DeChambeau’s putting and inexperience at the Augusta course could be his undoing
Lost also amid the obsession with his big hitting are the dramatic strides he’s made with his putting over the past 12 months. At Winged Foot he won the US Open by putting better than anyone else in the final round, not by outdriving them.
If the governing bodies are watching Bryson through trembling fingers, the same might be said for Tiger’s vast army of supporters. Now one month shy of his 45th birthday, was the wonder of his victory 18 months ago his final magic trick?
There would obviously be no shame in that. After all, it felt like a Masters miracle at the time. This year, Woods has played just seven events since February with a best finish of tied 37th. It’s a depressing sequence offering no logical reason why he can contend other than that we’ve been here before and he’s proved everyone wrong.
Time is ticking for the American, who is set to compete in his 11th Masters of his career
You might have to go back to Rory McIlroy’s final-nine blowout in 2011 to find the last time his prospects were so little discussed.
We keep hearing it is only a matter of time before he wins a green jacket and completes his career Grand Slam but the inconvenient truth is that time is flying.
This will be his 11th Masters, and only a handful of winners played in that many before achieving their first success.
From England’s gifted corps, the leading hope is Tyrrell Hatton but there are others in Tommy Fleetwood, Paul Casey, Justin Rose and the evergreen Lee Westwood who ought to benefit, like Rory, from their position under the radar.
For the Master Showman, of course, it’s all a different world. You can dress up Bryson versus Augusta any way you want: brawn against brain; science versus art.
It promises to be a riveting spectacle and might just end up changing an entire sport.
A Masters like no other, they’re calling it — and no wonder.
It’s not just because the annual spring rite will become a winter wonderland. Here are seven more reasons why there will be a different feel.
I’ve been lucky enough to play Augusta National in November with no grandstands — and the contrast takes you aback. There were a couple of holes I barely recognised when separated from their usual tournament framework.
There will be no azaleas or dogwoods in bloom, it will be cooler in the morning and the fairways will be softer, even allowing for the sub-air system to dry them out.
They will be missed, for sure, and no one will miss them more than the biggest names, who rely on the roars through the pines to unnerve the inexperienced.
Twelve months ago, we had the loudest roars of all for Tiger. Now there will be near silence.
No Par-Three contest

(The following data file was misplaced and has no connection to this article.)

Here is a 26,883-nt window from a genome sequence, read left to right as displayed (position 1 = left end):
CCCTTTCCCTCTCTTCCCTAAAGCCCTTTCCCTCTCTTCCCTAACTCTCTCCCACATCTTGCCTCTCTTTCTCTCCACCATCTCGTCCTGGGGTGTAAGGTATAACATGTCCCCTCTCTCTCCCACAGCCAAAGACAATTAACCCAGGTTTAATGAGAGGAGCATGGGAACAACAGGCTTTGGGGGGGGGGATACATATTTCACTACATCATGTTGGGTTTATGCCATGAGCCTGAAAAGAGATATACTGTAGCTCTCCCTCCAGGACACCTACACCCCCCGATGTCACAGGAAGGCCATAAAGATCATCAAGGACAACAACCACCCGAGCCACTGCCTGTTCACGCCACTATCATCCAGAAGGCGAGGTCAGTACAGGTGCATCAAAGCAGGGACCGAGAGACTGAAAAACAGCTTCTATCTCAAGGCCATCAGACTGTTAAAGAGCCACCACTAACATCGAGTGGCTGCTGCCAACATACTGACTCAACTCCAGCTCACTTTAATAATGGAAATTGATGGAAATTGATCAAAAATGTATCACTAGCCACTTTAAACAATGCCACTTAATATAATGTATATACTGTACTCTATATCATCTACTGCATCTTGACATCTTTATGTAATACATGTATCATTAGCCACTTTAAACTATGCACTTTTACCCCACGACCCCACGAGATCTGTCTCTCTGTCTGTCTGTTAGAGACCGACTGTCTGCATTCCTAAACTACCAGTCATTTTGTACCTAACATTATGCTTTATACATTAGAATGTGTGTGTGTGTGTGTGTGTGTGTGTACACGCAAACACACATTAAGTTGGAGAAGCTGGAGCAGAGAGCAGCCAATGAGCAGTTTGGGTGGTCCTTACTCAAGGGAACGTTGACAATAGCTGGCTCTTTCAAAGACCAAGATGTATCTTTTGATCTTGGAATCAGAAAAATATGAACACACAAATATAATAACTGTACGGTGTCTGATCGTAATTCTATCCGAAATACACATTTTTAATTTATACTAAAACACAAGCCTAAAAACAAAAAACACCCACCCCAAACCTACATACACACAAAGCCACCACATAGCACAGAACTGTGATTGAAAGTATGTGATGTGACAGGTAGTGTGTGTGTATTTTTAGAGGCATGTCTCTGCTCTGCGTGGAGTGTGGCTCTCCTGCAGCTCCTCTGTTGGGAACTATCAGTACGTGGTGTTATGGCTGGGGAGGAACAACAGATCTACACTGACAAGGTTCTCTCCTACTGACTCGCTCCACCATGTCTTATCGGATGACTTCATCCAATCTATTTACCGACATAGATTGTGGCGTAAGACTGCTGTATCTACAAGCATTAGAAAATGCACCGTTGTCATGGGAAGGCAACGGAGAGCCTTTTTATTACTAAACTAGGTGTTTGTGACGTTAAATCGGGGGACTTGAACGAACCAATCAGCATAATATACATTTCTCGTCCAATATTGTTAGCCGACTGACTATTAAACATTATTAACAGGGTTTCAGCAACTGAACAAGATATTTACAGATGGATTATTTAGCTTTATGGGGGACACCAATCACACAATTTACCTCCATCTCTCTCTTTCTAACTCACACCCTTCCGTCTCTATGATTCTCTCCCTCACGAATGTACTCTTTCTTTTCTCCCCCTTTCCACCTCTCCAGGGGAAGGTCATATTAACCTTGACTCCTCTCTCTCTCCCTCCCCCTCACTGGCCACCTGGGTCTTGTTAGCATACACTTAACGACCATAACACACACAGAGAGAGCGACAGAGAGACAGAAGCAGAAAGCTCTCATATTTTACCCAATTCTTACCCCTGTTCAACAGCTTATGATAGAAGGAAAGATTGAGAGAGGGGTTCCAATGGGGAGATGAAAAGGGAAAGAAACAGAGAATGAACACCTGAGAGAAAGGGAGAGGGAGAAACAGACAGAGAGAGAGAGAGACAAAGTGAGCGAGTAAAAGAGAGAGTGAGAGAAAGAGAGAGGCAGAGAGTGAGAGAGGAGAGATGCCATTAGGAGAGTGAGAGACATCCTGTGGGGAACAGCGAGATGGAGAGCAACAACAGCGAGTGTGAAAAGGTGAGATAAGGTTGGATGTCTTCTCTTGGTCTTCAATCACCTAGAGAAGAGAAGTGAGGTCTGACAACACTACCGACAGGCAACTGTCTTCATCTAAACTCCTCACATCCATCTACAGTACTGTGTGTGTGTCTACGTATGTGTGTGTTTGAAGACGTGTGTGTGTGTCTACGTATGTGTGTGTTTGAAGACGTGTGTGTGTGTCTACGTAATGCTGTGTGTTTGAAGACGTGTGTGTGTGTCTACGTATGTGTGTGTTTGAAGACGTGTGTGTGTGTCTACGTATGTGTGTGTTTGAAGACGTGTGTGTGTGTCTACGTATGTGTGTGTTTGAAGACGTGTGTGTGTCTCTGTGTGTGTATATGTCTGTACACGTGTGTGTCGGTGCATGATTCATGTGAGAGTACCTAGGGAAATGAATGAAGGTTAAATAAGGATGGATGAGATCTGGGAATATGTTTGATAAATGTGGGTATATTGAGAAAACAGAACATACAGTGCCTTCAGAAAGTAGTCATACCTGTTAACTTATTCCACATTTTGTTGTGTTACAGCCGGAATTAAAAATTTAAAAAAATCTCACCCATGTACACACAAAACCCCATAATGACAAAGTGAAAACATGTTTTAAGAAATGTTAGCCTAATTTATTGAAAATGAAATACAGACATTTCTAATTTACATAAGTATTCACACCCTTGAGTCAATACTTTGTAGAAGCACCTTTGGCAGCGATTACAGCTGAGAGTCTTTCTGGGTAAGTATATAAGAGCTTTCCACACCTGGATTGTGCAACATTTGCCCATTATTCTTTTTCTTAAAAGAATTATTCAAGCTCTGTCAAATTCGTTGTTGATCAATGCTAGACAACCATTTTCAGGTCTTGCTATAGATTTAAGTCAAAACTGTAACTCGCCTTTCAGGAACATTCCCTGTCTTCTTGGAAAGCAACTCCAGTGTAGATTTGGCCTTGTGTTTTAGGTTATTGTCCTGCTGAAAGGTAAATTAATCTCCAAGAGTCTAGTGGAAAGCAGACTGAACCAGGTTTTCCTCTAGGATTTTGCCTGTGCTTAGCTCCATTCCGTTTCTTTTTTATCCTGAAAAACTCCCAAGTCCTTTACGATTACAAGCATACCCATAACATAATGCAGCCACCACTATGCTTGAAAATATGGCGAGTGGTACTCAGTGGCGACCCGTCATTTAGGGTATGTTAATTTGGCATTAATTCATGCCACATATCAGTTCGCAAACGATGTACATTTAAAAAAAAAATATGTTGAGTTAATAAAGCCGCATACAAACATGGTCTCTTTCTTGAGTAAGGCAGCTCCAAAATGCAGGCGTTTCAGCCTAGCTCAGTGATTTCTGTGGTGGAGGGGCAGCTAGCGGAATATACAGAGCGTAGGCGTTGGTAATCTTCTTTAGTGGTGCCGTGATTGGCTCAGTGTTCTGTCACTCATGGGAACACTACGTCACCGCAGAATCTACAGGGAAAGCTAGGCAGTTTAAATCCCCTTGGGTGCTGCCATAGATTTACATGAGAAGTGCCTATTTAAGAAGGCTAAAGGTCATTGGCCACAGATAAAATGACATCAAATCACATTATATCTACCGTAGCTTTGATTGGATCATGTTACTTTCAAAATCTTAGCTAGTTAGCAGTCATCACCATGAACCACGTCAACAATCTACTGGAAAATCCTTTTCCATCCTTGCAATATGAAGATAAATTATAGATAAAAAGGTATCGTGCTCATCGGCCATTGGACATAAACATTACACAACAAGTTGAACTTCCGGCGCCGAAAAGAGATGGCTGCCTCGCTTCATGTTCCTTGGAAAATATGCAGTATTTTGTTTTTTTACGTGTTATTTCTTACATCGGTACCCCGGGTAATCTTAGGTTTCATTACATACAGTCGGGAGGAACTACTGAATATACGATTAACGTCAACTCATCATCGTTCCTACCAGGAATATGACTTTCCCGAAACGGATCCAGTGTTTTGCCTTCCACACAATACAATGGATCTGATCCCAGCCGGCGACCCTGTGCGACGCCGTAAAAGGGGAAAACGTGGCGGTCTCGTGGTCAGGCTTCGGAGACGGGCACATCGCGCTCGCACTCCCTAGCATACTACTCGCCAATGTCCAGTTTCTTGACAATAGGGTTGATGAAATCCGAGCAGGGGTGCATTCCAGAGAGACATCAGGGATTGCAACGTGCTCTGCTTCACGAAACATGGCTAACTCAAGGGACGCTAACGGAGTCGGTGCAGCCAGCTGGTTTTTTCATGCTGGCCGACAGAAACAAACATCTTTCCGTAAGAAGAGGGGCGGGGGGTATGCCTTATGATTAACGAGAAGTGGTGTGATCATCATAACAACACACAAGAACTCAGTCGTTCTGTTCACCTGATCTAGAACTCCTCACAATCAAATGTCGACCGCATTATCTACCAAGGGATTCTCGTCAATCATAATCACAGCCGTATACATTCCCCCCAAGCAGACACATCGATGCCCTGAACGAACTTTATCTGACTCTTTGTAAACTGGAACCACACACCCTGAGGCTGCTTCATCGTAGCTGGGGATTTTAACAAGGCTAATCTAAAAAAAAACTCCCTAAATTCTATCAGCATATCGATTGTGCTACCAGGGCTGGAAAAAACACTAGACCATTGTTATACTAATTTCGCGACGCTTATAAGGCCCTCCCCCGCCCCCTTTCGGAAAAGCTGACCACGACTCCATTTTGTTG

The best pitch and putt course in world golf will lie dormant this year as the traditional curtain-raiser held each Wednesday in the Augusta grounds will not be staged.
The only good news is there will be no curse to worry about — no par-three champion has ever gone on to win the Masters itself.
A two-tee start
The final round last year was the first time the Masters had employed a two-tee start, owing to an impending thunderstorm.
Now, with two hours’ less daylight, the first and 10th tees will be the starting points for the opening two rounds. The daunting 10th and 11th holes are not where you want to start on a chilly Thursday in November.
No late night viewing
It will be dark shortly after 5pm which means, with the five-hour time difference, play will be done at about 10pm in the UK for each of the first three rounds.
On Sunday, the finish is earlier, with the champion receiving his green jacket about 8pm UK time, barring a play-off or weather delays. The reason for the early finish is because host US broadcaster CBS is contracted to show live American football.
There’s no overplaying how much the Masters means to the genteel southern city. Normally, you can’t move on Washington Road leading to the gates of Augusta National itself.
You have to wait hours for a table in the restaurants, while even crummy hotels can get away with charging $500 a night. This week, there will be vacancy signs, with no banners proclaiming ‘Tickets Needed’ festooned along the grassy verges.
Normally, the first port of call for any player, caddy or media representative at the Masters is to pick up your credentials. This year it will be a Covid-19 test, with results promised in an hour.
Imagine a player getting a positive test tomorrow and being told he can’t play. I’ve spent two weeks away from home to be allowed into America. I’ve had three tests in 10 days so I fancy my chances, but it’s certainly going to be an anxious hour.
AND the good news — some things won’t change. The Champions Dinner on Tuesday night is still on.
On Thursday morning, Jack Nicklaus and Gary Player will still hit their ceremonial tee shots.
And on Sunday night, someone will still be presented with a green jacket.